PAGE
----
The Web is one big gullible little girl. Funny though it might sound, even the most legitimate websites are not being spared by attackers. The leery domains of freeware sites and other such are seedy web neighborhoods of phishers. Email and spamming are not the only delivery mechanisms, as discussed in Phishing Delivery Mechanisms: Know Your Enemy (Email and spam) – Part 1, they are just the beginning. Phishers also use a lot of web-based delivery mechanisms to get what they want.
One hugely popular method of attacking is through malicious web-content. If you need some numbers, Google, in a study released earlier, stated that at least about
“…3 million of the 60 million pages analyzed were found to invisibly download malicious software to users' computers. According to the study, about 1.3% of Google searches turned up at least one of those malicious pages, more than triple the percentage of malicious results from just eight months earlier “
Given below are myriad ways of attacking a website:
Popular websites, message boards and forums have a lot of HTML on them – phishers can embed fake or disguised URLs camouflaged and hidden within the all-too sprawling HTML code. What do they do?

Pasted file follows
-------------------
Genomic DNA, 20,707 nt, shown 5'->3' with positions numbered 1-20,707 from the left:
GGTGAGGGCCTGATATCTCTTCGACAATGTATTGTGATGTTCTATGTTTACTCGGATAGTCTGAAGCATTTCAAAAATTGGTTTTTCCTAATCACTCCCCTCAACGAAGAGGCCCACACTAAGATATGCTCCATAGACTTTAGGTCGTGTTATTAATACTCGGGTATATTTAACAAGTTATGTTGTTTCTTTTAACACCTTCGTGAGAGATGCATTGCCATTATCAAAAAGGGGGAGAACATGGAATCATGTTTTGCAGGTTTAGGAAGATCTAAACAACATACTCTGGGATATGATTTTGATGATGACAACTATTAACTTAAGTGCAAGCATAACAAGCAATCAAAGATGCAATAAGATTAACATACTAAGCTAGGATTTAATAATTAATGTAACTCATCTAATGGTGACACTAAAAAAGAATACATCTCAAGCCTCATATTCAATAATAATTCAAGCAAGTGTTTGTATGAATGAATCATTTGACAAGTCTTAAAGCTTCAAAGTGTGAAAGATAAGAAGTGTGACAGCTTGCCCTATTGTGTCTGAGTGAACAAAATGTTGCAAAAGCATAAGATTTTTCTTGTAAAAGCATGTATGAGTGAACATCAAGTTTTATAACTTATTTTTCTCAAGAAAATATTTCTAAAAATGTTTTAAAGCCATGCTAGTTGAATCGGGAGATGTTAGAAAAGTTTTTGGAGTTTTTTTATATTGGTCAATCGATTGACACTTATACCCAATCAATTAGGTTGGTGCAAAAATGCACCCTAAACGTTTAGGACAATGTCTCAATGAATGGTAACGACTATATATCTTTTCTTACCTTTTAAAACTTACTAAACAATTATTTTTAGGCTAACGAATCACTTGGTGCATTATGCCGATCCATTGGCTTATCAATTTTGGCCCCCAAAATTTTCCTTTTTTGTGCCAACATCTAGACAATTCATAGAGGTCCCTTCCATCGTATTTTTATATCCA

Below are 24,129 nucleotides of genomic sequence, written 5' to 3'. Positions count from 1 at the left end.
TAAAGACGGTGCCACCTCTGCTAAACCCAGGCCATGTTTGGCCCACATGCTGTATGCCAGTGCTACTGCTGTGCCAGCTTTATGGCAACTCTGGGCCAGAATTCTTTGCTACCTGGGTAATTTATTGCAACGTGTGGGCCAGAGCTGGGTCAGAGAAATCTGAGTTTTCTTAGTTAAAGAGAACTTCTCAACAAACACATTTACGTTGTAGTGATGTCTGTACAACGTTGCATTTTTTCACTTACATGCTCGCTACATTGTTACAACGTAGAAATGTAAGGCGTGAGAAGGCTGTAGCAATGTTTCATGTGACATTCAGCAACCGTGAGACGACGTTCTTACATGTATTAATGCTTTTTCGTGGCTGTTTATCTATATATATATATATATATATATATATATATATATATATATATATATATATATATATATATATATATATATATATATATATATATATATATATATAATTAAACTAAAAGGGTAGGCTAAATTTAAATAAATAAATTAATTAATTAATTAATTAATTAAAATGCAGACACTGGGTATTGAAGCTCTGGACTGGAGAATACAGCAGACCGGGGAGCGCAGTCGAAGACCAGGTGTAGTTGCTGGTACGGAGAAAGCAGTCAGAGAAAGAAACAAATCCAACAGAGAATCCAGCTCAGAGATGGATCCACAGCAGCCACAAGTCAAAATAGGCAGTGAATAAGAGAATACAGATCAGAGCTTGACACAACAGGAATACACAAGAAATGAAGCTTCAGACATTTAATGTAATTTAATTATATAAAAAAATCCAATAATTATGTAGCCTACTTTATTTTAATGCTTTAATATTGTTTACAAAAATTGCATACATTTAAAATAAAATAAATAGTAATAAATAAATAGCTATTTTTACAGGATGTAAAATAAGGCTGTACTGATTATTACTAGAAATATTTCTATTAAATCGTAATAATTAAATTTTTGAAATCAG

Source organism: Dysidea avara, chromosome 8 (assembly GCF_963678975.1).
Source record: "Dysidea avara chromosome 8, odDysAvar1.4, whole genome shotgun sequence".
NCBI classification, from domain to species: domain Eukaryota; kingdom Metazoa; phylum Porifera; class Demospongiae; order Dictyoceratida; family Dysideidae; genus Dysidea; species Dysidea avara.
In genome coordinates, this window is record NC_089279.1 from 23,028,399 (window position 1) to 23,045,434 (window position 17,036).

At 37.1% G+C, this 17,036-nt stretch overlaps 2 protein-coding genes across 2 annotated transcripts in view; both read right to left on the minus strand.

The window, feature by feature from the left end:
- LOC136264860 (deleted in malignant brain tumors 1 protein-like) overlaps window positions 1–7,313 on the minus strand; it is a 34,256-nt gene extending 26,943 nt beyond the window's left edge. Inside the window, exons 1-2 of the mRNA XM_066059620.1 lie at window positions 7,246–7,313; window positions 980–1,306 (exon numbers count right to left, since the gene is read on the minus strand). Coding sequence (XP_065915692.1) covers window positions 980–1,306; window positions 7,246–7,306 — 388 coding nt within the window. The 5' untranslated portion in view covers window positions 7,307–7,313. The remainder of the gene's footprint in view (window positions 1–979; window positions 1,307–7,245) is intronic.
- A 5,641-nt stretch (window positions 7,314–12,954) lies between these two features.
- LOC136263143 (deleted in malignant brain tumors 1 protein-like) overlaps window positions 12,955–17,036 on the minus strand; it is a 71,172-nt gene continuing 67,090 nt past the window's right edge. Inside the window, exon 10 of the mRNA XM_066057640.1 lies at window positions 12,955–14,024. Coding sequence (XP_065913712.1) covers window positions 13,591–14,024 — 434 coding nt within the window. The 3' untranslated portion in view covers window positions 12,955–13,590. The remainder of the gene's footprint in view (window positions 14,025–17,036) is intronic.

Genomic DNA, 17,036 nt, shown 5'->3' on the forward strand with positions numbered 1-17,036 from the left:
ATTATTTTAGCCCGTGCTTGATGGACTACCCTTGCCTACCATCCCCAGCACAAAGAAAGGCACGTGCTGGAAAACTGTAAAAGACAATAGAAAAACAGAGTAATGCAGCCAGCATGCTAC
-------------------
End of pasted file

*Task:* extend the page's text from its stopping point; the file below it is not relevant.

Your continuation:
- Phishers can lure you to their websites by using fake banner ads or other graphics.
- Web-bugs are another leery way of tracking your doings on the web – web-bugs can be zero-sized graphic buttons that are almost invisible to the user but are very much present on the website. This way phishers get a ton of information about you.
- Pop-up windows and other such transient frames can be another way for the phishers to lead you to places where you ought not to go.
- Using Key-loggers, Trojan Horse Programs, Back-doors and other malicious content on popular websites and installing them within the user’s browsers to phish out any information that the user might want to input into a website – from passwords to financial data. This is also called the Man in the Browser attack (MITB).
When you look at a legitimate website, the most dangerous but still seemingly innocuous attacks are done through banner advertisements and MITB attacks. What makes these especially dangerous is the fact that they are not immediately evident and the user doesn't have a way to know the intent – it’s like a stab in the back.
How to prevent these attacks?
Web-based attacks happen in all sorts of ways as explained above; one very good way to block any attempts to attack while you do financial transactions can be effectively curtailed by tools explained in an article called " That Man in The Broswer can Kill You". If you worry abot the normal kinds of everyday attacks using Banner ads and Trojan horses, get a solid, very effective Internet Security Package from one of the leading commercial anti-virus vendors- ( I personally use Kaspersky Internet Security 2009)- which has a "pro-active defense system" and a brick like firewall. Constant updating of virus databases can also prove to be effective.
Make sure that you check the "Disable Banner ads" feature on your Internet Security Package.